fashion tips › 2016年04月

Dress: stores offer trendy styles for all this prom season


Prom season is well under way, and while many young girls have already found the prom dress shops of their dreams, shops across the region are still offering styles in their stores to fit this season’s trends.

Dress in style

“There are so many pretty styles of dresses available at this time of year,” according to Susie Austin, owner of BelleRuche Bridal Boutique in Olean, N.Y. “From jersey and saffron dresses to beading and backless styles, it’s really about what each individual girl wants. In terms of length, most of the dresses girls tend to gravitate towards are the longer styles, though you’ll occasionally have someone who likes a shorter style dress, and lace has really surged in popularity in recent years.”

To find a dress that best fits your personality, you do have to consider your body type, at least to some degree, Austin continued.

“If you have a slender body type, a fit and flare design can give you a curvy shape,” Austin explained. “If you’re petite in stature, vertical prints or pleats can work best to create an illusion of height. If you have a pear-shaped figure, try choosing a dress with a slim fit top and A-line skirt to best accentuate your figure. But most importantly, you have to choose a dress that you feel completely comfortable in.”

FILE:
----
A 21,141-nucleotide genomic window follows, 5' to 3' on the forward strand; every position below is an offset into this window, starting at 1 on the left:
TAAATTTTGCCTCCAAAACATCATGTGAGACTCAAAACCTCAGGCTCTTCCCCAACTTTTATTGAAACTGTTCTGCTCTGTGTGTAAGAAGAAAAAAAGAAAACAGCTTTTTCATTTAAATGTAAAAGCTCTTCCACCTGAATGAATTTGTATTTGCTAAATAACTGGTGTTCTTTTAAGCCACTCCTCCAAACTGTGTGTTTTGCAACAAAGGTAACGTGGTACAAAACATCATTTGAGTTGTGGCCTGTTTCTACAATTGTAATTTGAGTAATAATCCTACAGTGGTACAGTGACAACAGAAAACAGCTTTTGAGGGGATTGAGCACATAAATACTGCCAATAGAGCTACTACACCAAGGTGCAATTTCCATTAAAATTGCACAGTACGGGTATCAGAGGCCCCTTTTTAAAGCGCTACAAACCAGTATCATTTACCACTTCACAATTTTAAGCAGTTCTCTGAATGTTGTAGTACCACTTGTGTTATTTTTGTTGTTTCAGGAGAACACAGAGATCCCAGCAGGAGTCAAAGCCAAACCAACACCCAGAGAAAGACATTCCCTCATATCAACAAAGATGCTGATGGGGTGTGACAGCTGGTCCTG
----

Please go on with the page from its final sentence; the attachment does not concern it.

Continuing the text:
BelleRuche also does alterations, Austin added, for those who do end up needing dresses adjusted.

“Most people have their dresses by now in order to save time for alterations, and even though we are pretty booked, we’ll still accept alteration orders to accommodate prom-goers’ needs,” Austin said.

BelleRuche Bridal Boutique carries only in-store outfits, she noted, many from designers like Mary’s Bridal by Abby Page for ladies and Jim’s Formal Wear Tuxedos for men.

“The trends for guys has traditionally remained the same,” Austin continued. “Black and grays are the most popular, and we have both of those. Guys tend to keep it pretty simple.”

The bridal boutique also has jewelry, tiaras, shoes, handbags and other accessories available for purchase to complete the “prom” look — whatever that may be, depending on the person and what they prefer.

“The rule of thumb for prom dresses in modern times is that pretty much any style works,” according to JoAnn Allegretto, owner of Bauer’s Brides and Belles in Wilcox. “I’ve seen all styles shown, whether it’s big skirts with full bottoms, or slim-fitted mermaid dresses. One thing that has picked up, particularly this season, is the illusion neckline with lace. The trend is moving away from the traditionally popular strapless dress and shifting to an emphasis on necks or backs that are sheer or lace, and floor-length.”

Regardless of the style, a prom dress should “be your own,” Allegretto said.

“We have a little bit of everything for every girl’s taste, and all of our dresses are hand-selected and not-duplicated, as we register each dress from our store,” Allegretto said. “Prom is one of those moments that you will always remember, and we value that unique importance.”